“What else do you have under your sleeve?” was my question to the man sitting at the corner, and the lady started laughing. She was laughing her heart out and I got puzzled. Did I say something I shouldn’t have?
The environment around that twenty metre square area was a tad too hot with raw wood being stoked into the fire in the rustic fireplace, by whoever wanted to, whenever desired.
This was not the first time I was visiting this place.
This was one of my most favourite pubs high up in the Valley of Thousand Hills where the stars, as darkness chases twilight to engulf the horizon, start playing hide and seek through different shades of grey clouds and a bone-chilling cold breeze makes the body curl up almost involuntarily. I have been here many times – almost whenever there’s someone from outside visiting me.
She continued to laugh and at one point took my hand and started patting on my forearm for a few seconds. I returned her laugh hesitatingly, trying to show that I was engaging with her laughter. But I really couldn’t understand what made her start laughing in the first place. Worse still, she had been laughing for such a long spell just on that one sentence of mine . . . Perplexing!
I had a quick glance at her drink –a tall glass, about a quarter filled with some white liquid. “What else . . . ha ha ha . . . under your sleeve . . . ha ha ha ha ha . . .” She barely pronounced these words in between her high decibel laughter.
My friends by then were attracted to this scene of a white lady laughing and joking with me. I could read on the eyes of my friends a sense of amazement.
Looking at three other Indian men throwing their glances at her with sheepish smiles on their faces, she stopped for a second and then resumed her laughter at a lower scale. Then stopped almost immediately and advanced her left hand towards her glass.
I dismissed the question in my compatriot companions’ eyes with “One of those . . . drunk” and asked them what drinks they would prefer. A vodka, a whiskey and a light beer – three of them murmured thoughtfully.
The man to whom I’d posed my question was sitting on the bar stool at the extreme corner and used the next stool to stretch his thin legs, with his feet covered by disproportionately big shoes with the laces hanging off the sides of the cushions that were almost shapeless due, definitely, to the uneven pressures put by various bums almost for eternity.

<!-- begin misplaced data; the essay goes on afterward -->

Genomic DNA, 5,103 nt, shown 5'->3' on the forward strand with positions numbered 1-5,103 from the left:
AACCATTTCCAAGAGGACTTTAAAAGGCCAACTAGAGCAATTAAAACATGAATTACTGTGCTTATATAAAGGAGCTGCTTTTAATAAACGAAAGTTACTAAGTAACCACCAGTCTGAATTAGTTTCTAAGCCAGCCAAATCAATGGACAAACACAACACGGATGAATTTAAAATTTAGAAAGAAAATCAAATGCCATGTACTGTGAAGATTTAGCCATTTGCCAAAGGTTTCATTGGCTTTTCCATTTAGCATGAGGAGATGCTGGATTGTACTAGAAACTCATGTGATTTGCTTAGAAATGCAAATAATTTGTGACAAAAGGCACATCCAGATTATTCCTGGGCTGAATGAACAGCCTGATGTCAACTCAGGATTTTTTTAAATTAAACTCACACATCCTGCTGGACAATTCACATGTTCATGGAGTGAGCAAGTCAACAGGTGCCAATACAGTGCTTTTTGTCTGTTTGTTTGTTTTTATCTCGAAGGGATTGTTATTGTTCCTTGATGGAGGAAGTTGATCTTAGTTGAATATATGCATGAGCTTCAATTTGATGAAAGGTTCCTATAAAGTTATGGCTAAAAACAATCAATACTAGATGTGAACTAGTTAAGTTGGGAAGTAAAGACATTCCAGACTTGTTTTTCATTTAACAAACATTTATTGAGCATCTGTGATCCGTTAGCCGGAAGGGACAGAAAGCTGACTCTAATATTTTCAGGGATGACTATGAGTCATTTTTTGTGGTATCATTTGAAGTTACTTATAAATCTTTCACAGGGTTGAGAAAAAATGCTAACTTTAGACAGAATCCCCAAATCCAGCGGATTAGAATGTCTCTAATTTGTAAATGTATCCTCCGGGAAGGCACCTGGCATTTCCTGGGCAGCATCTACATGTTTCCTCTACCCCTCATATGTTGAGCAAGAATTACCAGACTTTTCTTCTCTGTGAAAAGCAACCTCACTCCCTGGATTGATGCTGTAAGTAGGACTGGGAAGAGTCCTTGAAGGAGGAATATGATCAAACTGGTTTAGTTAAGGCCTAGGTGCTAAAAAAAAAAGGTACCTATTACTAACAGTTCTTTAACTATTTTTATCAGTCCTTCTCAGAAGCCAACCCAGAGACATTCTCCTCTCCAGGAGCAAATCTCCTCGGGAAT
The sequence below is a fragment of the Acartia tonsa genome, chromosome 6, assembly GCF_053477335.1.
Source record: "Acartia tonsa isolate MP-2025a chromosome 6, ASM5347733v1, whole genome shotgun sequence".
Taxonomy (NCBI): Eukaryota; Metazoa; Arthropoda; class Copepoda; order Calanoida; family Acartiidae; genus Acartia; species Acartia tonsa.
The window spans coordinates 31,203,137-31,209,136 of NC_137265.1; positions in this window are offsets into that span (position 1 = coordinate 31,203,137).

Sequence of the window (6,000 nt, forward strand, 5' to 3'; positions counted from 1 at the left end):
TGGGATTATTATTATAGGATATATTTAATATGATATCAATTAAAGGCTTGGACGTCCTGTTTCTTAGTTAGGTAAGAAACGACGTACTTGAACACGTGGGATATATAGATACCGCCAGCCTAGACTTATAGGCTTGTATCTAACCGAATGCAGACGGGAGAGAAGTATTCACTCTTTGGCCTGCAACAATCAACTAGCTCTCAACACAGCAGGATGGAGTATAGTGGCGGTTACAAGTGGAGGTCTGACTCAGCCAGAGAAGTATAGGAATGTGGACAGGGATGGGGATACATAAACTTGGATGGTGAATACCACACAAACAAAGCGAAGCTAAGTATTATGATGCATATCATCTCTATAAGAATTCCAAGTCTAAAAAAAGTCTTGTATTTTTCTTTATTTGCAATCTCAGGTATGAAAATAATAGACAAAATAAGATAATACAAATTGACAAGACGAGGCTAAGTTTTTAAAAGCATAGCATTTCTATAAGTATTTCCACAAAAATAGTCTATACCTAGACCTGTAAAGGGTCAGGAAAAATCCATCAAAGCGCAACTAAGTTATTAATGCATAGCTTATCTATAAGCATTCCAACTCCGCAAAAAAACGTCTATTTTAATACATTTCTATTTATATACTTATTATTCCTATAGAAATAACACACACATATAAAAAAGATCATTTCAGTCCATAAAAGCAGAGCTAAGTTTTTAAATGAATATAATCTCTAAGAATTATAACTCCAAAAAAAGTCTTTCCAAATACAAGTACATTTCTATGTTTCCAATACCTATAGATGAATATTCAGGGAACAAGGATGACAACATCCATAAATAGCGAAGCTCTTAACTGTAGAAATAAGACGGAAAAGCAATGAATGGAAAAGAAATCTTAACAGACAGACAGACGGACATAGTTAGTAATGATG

The man wore a pair of shorts that were quite short for the wintry cold outside. And that was what had caught my eyes first. His was a lean figure sitting at the corner stool with his back pressing against the wall – the cosy corner most drinkers in the pub would love to get. I spoke with him almost as soon as we’d entered the pub. Actually, he was the one who grabbed my attention with his greetings – “Namaste”!
I had to offer him a drink!!!!
A white man in his shorts and a heavy jacket, greeting me in my national language as I entered the pub . . . I had to offer him a drink. He said – Black Label!
That’s a beer – a South African beer and not the whiskey the rest of the world knows of. He asked the lady on the other side of the bar to give him a large bottle and then looking at me a bit meekly, nodded with a gesture indicating that he hoped I wouldn’t mind paying for a large bottle. Fleeting thoughts passed over my mind trying to evaluate the man. He was very extrovert in his approach, sociable, humble and speaks loudly, unprompted – were my thoughts.
I was so very surprised to hear the magic greeting from a white man sitting in a pub situated at the ridge of what was the beautiful Valley of Thousand Hills off Durban in South Africa, that I could not return the greetings immediately. Instead, I looked at the man, had a twitch in my eyes and tried to be sure if I had heard the ”Namaste” right.
At my awkward disposition, he played smart. He stood up, and in a military fashion, advanced two brisk steps towards me, bowed down his head and said – ”Yes, you heard that right.”
He then folded his hands; touched his two palms slightly above his stomach level and reiterated – “Namaste”! I had to say ‘“Namaste” with a huge smile of sincere acknowledgement. He said – “I want to respond to your next obvious question before you ask it: no, I have never been to India”.